However, this close-up camera bottlenecks combat. When enemies come from all sides, you only see the ones in your immediate field of view. This leaves you either dodging just to see everyone or taking hits you don’t see coming.
Thankfully, the game allows you to set the camera based on what type of scenario you are in, such as setting the standard camera distance in combat and the new distance in exploration and on horseback.
Lost Camera Potential
Unfortunately, the way The Witcher 3 PS5 determines the change between exploration and combat happens in the middle of battle. If you dodge, the camera comes in and out, but it returns to the standard distance when you start swinging.
If you go down a small step, the camera comes in, detecting a change in status, even when in combat. When I change the exploration camera to the standard distance, this issue stops happening.
The issue with this comes down to how you like the camera settings, but plenty of people will face this problem at some point or another. Even making the permanent change to facilitate this oddity can easily be acclimated to.
Either way, the addition of a new style of presentation just to limit its use feels like an unfortunate waste of potential. Lower difficulties won’t express the consequences of this issue nearly as much. Still, even when only taking a bit of damage, getting hit and staggered out of nowhere still feels annoying.
A Current-Gen Retrospect
One final point I want to make from my return time with the Witcher 3 is one on a fundamental side of the game. Controlling Geralt feels stiff. I instantly remembered how I felt when I first played The Witcher 3 and how it took me a couple cracks at it to get absorbed.
I bring this up here because the close-up camera emphasizes how stiff Geralt moves. His movement is likely by design, since Ciri moves more fluidly. At the same time, combining the stiff movement with the closer camera brings back old frustrations for me.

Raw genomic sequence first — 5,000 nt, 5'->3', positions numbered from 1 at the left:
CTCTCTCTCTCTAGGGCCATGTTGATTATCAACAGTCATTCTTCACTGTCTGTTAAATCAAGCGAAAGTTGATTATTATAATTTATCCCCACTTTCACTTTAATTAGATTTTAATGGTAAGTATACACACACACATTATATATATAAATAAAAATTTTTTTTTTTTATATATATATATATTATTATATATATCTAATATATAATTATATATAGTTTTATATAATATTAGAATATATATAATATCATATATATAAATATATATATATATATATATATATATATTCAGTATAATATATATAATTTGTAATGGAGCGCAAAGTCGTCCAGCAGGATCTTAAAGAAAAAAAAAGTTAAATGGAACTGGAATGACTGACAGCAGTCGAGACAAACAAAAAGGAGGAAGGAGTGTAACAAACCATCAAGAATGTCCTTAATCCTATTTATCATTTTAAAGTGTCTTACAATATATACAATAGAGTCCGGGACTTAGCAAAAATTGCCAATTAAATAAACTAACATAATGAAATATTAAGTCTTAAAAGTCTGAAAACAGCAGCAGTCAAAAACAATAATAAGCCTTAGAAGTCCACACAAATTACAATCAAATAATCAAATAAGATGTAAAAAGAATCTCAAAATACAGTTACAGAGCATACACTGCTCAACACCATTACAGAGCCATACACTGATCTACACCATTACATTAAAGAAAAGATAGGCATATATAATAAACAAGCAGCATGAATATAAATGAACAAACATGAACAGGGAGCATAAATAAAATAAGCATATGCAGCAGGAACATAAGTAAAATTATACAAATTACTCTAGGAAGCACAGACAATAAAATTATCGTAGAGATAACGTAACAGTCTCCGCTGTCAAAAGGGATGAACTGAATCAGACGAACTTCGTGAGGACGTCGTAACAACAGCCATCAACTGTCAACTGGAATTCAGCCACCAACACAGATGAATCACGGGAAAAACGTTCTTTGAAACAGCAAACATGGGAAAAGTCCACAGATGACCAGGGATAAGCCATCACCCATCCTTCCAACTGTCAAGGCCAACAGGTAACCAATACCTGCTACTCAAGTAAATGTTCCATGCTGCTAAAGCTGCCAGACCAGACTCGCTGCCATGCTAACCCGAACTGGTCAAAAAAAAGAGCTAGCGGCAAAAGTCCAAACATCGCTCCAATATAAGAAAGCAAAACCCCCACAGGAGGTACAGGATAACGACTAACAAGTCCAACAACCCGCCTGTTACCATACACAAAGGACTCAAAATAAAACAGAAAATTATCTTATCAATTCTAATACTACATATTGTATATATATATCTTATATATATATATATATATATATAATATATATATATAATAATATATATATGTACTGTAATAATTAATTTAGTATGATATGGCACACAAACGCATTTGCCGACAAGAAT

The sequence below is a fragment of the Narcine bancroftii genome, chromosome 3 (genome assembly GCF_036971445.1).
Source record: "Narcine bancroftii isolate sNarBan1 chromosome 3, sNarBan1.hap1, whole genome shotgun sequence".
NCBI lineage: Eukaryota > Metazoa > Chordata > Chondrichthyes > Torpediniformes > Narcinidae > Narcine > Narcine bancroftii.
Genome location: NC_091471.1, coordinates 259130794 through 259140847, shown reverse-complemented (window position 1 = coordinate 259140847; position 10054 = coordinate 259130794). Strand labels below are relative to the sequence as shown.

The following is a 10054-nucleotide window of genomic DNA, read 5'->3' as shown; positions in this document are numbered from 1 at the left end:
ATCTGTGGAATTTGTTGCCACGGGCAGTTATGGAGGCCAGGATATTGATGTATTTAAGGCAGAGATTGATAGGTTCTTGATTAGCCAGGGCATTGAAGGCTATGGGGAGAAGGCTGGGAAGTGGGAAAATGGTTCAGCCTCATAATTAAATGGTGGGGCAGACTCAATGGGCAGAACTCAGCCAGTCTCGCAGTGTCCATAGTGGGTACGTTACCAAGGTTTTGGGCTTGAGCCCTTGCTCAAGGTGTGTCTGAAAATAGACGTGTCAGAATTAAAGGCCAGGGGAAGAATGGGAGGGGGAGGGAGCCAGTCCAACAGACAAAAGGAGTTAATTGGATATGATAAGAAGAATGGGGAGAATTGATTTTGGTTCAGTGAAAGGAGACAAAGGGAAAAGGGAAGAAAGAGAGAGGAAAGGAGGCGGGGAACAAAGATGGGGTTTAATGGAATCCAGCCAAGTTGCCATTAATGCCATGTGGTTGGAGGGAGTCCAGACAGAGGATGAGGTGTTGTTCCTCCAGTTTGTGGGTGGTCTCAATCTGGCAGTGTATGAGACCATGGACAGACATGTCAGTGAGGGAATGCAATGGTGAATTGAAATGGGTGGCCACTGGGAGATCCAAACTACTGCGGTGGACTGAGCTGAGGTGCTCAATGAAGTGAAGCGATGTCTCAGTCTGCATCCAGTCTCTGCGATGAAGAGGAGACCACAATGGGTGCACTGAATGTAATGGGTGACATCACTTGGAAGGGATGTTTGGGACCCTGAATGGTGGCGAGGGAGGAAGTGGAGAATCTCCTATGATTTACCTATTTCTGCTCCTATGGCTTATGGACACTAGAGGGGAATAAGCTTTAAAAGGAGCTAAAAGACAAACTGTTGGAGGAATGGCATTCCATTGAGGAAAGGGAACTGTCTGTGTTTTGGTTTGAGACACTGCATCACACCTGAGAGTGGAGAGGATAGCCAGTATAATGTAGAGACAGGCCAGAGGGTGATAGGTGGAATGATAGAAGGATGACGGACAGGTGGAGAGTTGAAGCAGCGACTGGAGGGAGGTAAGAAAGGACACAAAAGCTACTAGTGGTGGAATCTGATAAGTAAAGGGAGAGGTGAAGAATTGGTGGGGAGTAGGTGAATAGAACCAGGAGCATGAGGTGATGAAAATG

This might be part of the reason why the game felt somewhat underwhelming at the start. Getting used to an old issue feels odd, and I cannot help but be surprised I didn’t remember it.
The mind can get used to just about anything, and I find myself in the same place I was when I went after the Platinum Trophy. I still notice the issue, but I don’t think about it as much. I actually got to the end of my previous point and almost forgot it. Only my review notes reminded me.
Instead, I’ve acclimated to Geralt, feeling what I need to do instead of fighting against the game to work how I expect it to. What separates the greats from the rest is how their flaws take a back backseat to what we love about them.
This isn’t an inherent negative or a positive, so this point does nothing to affect the final score. However, I find it important for the sake of transparency for those who never experienced The Witcher 3 and for those who in their love for the game may have forgotten the few peculiarities that we grew accustomed and blind to.
The Wild Hunt Never Looked So Good
Jumping back into The Witcher 3: Wild Hunt proved to be something both nostalgic and eye-opening. With change in perspective and camera came a reinforcement of the familiar and the forgotten, while Geralt’s stiff movement combined with the new up-close camera can easily cause frustration.
At the same time, the writing, voice acting, world building, and overall presentation feel almost brand new with its new coat of paint and enhancements. Even if you spent hundreds of hours in the game before this, I can’t help but recommend The Witcher 3: Wild Hunt on PS5 to anyone even remotely curious.
Considering the PS5 update is completely free to all PS4 owners, the risk in dipping a toe into the new version is practically zero.
The Witcher 3: Wild Hunt will be available for PS5 and Xbox Series X/S on December 14, 2022.
Review code kindly provided by publisher.